by Ben Kritikos, with photos by Anna Jacob
Toast: widely considered by the rest of the world to be Britain’s favourite food. I once worked in a Turkish-owned Tex-Mex restaurant in Surrey. I pointed out to the manager a few errors in the “traditional” Texas-style recipes: he scoffed. “These fucking English people won’t know the difference,” he said, shooing the fly of criticism. “They think toast is a meal.” Living here in Britain, this popular European myth has been roundly confirmed.
The British love of toast is at once embarrassing and highly understandable. It depends on the toast, of course. Kingsmill is quite literally for the birds as far as I’m concerned. But even undiscerning ducks will insist on Warburton’s.
There are times when white sliced bread is perfect — for cucumber sandwiches, say. My grandmother used to make ham sandwiches with mustard and kosher dill pickles on America’s most aptly named loaf: Wonder Bread. Wonder is not so much bread as bread product, much in the same way that McDonald’s isn’t so much food as mouth-porn cum aortacide. Its lasting popularity is truly wondrous.
In the US, toast is served almost like a garnish. Similarly to the desultory parsley you’ll find on your plate, there’s usually a couple of unwarm, dry pieces of toasted white bread. They’re there for the overall effect, really. You’re not necessarily supposed to eat them.
But give me a loaf of British or Irish artisan-baked sourdough and I can make myself a proper meal. Sliced and toasted, a good loaf of bread is indeed a reason to gruffle like a Hooray Henry.
My personal favourite local bread, available at Whole Foods on Parkway in Camden, is this sourdough beauty:
Whole Foods is Satan disguised as a hippy, admittedly; but they make some damn fine bread. At £1.69 per loaf, it’s our thrice-weekly indulgence. It’s not like I have to pay with the blood of Christian children. Much.
I won’t skimp on my toast-related things; I’d rather go without new underwear, letting unwanted ventilation develop around my mid-section. If it’s a call between good bread for toasting (and good things to put on said toast) or having bus fare to and from work — baby, you better believe I’m on the Shoe Leather Express. Besides, there’s no better way than walking to burn off that excess buttery goodness.
These are my top five things to put on toast. They leave me agreeing with Britain that toast is food as much as Boeuf Bourguignon or Sushi or paella is.
There are oh, so many types of jam in the world. Home-made jam is among the best of them. Have you ever been given a jar of jam by the person who picked the fruit, melted it down and made the stuff? It’s a truly touching experience, especially if it’s good jam.
While jam may conjure images of tiny white tubs on the side of your plate at the one-night-hotel breakfast table, or that bizarre mixture of sweet and greasy that in America is called “jelly”, I have a fondness for jam that knows no bounds.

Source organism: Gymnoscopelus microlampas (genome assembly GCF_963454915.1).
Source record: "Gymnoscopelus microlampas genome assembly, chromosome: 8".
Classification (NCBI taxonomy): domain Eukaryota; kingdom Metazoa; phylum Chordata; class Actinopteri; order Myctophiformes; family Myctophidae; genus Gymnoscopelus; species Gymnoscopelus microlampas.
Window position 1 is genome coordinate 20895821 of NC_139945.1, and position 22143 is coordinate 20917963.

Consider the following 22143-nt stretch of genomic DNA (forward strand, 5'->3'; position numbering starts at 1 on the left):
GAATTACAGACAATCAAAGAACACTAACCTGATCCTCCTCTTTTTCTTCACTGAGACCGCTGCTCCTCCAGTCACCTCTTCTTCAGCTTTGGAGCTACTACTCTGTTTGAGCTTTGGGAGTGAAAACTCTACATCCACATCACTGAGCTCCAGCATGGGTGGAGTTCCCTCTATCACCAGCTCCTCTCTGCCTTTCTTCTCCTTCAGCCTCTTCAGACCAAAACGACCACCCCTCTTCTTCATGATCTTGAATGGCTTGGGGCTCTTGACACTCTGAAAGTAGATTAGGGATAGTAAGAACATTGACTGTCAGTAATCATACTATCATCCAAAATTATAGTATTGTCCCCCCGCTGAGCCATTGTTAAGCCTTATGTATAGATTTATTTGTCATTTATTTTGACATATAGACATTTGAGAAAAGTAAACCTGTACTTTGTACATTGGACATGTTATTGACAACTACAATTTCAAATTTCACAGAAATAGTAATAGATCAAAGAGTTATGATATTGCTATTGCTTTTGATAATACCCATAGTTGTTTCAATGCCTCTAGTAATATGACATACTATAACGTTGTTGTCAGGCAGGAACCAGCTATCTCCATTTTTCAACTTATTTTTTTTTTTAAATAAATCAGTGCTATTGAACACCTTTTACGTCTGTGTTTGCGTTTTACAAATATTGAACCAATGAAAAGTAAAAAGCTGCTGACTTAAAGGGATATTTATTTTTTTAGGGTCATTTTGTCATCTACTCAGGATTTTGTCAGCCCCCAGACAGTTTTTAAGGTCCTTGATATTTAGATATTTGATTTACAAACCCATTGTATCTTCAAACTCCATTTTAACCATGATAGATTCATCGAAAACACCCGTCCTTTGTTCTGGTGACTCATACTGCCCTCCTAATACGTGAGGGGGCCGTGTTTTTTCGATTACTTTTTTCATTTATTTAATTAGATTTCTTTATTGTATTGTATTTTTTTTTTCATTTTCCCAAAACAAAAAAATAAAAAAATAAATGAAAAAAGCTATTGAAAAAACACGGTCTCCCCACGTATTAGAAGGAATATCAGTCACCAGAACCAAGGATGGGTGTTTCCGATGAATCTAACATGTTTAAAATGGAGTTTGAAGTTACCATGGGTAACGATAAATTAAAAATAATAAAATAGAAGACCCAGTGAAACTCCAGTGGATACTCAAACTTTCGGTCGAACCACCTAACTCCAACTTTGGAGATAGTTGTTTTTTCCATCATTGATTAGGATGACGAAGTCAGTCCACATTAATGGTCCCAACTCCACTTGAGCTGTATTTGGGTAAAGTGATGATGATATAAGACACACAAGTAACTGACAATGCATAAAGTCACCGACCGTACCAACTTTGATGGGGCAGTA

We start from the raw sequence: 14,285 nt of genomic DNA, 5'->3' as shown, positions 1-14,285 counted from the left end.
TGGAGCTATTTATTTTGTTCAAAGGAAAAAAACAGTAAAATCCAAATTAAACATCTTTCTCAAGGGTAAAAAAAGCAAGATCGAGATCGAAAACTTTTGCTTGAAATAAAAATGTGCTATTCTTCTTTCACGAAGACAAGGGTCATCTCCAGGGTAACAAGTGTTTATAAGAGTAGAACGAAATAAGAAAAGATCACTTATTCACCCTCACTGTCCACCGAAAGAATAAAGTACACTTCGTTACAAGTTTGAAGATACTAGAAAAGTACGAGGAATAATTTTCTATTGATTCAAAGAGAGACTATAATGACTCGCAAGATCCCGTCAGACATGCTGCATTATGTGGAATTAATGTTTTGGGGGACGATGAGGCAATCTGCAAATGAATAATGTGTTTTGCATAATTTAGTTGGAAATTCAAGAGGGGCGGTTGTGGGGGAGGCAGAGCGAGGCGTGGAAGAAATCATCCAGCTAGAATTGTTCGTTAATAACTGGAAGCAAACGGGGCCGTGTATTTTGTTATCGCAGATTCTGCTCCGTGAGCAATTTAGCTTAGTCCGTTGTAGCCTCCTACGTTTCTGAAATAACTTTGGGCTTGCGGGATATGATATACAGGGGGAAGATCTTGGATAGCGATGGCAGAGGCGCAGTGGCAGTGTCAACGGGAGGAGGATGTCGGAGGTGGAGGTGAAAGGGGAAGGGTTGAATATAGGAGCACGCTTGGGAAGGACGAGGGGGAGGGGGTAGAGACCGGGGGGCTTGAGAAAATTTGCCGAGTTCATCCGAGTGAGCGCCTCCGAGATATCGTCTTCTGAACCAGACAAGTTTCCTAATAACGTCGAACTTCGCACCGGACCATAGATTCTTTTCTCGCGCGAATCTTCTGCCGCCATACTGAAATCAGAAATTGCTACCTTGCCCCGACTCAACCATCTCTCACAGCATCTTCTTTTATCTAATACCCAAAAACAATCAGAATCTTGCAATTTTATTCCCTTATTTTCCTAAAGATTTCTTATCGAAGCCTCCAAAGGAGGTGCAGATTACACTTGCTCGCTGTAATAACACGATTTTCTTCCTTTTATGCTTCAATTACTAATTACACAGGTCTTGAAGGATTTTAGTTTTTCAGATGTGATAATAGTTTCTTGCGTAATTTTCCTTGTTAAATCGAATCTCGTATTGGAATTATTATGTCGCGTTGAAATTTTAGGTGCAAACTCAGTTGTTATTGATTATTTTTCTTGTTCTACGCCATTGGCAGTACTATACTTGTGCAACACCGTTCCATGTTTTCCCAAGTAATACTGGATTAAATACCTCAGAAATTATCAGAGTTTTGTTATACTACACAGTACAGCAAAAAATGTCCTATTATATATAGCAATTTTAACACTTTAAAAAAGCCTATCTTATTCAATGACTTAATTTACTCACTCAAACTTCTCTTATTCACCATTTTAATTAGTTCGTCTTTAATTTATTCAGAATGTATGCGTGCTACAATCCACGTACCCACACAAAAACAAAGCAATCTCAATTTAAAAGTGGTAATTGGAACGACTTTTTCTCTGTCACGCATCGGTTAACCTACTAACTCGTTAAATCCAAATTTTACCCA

Sure, fancy stuff is great. But so is the good old, bog-standard jam from Marks and Spencer. I also like marmalade, but we’ll stick with the general jam category for now.
Raspberry jam takes the biscuit for me. I love St. Dalfour’s raspberry jam, not least because it’s only as sweet as it needs to be. These bunch of French sweety lovers somehow manage to make their jam without adding sugar; it is sweetened only with juice from other fruits. The result is actually dangerous, as I’ll most likely develop diabetes because of it. Merci beaucoup, you bastards.
I also like Marks and Spencer’s apricot jam. It’s quite sweet, but with the right bread — Whole Foods‘ sourdough, for example — the graininess of the wheat really balances out the sweet. Of course, you must wash toast and jam down with piping hot cups of strong tea. I suggest Yorkshire Gold with really good organic milk. Mass-produced milk tends to taste like nothing until it tastes off.
Look, if you think Vegemite is better than Marmite, why not consider this: Vegemite is owned by Kraft. Kraft are owned primarily by Philip Morris (now called Altria Group, Inc.). Vegemite is the Marlboro of the toast world.
If you simply hate Marmite, fair enough. I hated it the first time I tried it too.
I now love Marmite. It goes well on so many things: you can put it on cucumber sandwiches (thank you Anna), coat your roasted potatoes in a butter-and-Marmite mixture, add it to gravy, etc. Marmite could make Wonder Bread taste good.
As a pair of Marmite lovers, Anna and I had the good fortune to be part of a focus group for the black stuff. It was all very swish: they served champagne, and a man in a tuxedo sat at a baby grand “tickling the ivories” as I believe the saying goes. There were also Marmite-infused cocktails, but I’m one of these modern ignoramuses who prefers champagne.
We sat down at a long table with about 20 other people and were blindfolded. Waiters came round and served us three different types of Marmite. We all voted which were our favourites. In the end, I suppose the folks at Marmite used our critiques and came up with their new extra special Extra Old Marmite, or MXO for those of you who are too busy to pronounce entire words.